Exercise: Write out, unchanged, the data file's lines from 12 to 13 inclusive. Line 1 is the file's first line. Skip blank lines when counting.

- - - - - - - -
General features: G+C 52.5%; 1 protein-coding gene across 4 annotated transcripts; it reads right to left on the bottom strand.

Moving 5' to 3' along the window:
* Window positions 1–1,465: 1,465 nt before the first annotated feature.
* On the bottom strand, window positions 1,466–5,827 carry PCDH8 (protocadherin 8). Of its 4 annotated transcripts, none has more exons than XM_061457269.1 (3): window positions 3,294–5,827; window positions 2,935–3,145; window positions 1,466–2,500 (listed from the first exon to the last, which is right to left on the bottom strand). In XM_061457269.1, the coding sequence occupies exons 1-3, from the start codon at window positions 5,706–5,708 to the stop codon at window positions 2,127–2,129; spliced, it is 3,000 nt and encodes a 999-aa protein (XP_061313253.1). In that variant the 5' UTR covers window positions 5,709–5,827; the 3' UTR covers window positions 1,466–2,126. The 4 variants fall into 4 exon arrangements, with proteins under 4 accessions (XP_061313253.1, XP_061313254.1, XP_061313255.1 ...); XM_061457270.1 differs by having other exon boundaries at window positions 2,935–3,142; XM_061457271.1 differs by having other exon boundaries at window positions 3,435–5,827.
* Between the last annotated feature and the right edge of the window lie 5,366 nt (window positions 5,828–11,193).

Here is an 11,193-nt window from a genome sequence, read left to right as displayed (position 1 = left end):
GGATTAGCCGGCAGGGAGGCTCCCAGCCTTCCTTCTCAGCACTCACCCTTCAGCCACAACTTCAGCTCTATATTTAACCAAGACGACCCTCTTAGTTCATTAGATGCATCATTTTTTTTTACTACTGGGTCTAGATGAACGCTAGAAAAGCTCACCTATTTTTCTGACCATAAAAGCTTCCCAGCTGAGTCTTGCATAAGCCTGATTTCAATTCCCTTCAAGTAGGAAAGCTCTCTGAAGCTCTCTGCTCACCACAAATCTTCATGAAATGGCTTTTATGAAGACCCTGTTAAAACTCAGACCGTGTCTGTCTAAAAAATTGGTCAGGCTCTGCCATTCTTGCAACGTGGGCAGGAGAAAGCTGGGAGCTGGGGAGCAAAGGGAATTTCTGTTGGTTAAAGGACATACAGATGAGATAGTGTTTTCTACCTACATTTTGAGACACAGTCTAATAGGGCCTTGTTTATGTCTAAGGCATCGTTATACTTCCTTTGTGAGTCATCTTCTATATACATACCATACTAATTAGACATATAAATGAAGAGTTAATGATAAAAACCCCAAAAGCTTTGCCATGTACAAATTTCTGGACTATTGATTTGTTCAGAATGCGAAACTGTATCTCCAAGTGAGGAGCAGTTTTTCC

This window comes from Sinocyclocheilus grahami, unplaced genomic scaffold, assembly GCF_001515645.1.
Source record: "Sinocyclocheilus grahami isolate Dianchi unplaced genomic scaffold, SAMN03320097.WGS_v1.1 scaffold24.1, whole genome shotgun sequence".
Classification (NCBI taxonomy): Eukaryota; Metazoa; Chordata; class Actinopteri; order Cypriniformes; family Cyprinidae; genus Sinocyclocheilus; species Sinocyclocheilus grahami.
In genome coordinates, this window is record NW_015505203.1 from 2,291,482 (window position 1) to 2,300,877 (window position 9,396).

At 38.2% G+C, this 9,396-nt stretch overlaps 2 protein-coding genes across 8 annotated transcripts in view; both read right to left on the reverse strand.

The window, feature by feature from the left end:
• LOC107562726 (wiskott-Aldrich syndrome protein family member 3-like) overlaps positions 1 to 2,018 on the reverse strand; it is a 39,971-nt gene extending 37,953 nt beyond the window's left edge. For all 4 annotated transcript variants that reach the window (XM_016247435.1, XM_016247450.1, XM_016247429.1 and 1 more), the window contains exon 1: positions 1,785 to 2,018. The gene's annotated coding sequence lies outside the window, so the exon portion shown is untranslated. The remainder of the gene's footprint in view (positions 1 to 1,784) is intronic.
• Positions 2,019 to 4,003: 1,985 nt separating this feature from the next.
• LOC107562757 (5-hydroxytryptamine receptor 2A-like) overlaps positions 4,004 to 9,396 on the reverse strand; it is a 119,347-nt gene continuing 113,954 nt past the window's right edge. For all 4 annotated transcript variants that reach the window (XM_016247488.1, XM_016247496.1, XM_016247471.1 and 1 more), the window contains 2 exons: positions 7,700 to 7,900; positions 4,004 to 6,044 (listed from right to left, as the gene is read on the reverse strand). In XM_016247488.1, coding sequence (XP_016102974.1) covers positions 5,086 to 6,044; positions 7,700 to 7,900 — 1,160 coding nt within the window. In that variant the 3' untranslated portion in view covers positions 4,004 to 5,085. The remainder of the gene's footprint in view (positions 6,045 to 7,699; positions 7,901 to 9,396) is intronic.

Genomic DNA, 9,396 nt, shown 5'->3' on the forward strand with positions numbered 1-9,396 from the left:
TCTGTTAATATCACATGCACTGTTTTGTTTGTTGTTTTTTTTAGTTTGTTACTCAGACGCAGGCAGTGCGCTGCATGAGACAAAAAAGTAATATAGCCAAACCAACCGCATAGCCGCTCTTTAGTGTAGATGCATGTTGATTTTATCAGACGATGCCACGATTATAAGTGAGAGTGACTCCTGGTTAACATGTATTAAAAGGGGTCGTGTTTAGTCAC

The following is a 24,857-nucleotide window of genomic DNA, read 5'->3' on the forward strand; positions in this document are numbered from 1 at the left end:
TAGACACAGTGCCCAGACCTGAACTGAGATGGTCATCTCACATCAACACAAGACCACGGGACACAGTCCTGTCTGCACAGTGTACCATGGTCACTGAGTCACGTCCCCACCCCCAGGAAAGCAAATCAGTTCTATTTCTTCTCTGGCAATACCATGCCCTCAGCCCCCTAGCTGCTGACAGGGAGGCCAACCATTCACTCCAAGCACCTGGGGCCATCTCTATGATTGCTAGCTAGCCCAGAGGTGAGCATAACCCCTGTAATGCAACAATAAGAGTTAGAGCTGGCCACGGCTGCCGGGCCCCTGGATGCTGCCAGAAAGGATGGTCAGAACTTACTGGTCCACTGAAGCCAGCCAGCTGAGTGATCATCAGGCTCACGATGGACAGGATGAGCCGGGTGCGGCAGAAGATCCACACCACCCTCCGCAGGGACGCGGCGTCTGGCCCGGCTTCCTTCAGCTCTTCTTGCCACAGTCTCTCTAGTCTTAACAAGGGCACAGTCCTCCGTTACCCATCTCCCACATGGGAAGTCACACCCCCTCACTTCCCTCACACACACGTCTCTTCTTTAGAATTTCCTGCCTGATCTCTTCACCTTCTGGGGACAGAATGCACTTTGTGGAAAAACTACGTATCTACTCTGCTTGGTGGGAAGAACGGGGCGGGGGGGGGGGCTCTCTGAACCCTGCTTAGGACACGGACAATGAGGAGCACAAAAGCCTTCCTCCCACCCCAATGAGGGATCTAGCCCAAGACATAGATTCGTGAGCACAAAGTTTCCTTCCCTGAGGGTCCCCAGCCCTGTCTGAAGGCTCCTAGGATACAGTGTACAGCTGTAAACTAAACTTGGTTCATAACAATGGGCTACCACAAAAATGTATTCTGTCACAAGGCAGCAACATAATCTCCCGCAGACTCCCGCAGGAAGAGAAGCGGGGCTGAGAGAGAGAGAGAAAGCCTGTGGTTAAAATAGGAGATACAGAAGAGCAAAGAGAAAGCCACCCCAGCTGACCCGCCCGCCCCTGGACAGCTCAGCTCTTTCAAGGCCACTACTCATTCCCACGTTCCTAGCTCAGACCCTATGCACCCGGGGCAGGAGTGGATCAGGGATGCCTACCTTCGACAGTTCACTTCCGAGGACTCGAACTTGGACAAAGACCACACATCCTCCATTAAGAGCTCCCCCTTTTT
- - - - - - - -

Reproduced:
At 38.2% G+C, this 9,396-nt stretch overlaps 2 protein-coding genes across 8 annotated transcripts in view; both read right to left on the reverse strand.

The window, feature by feature from the left end: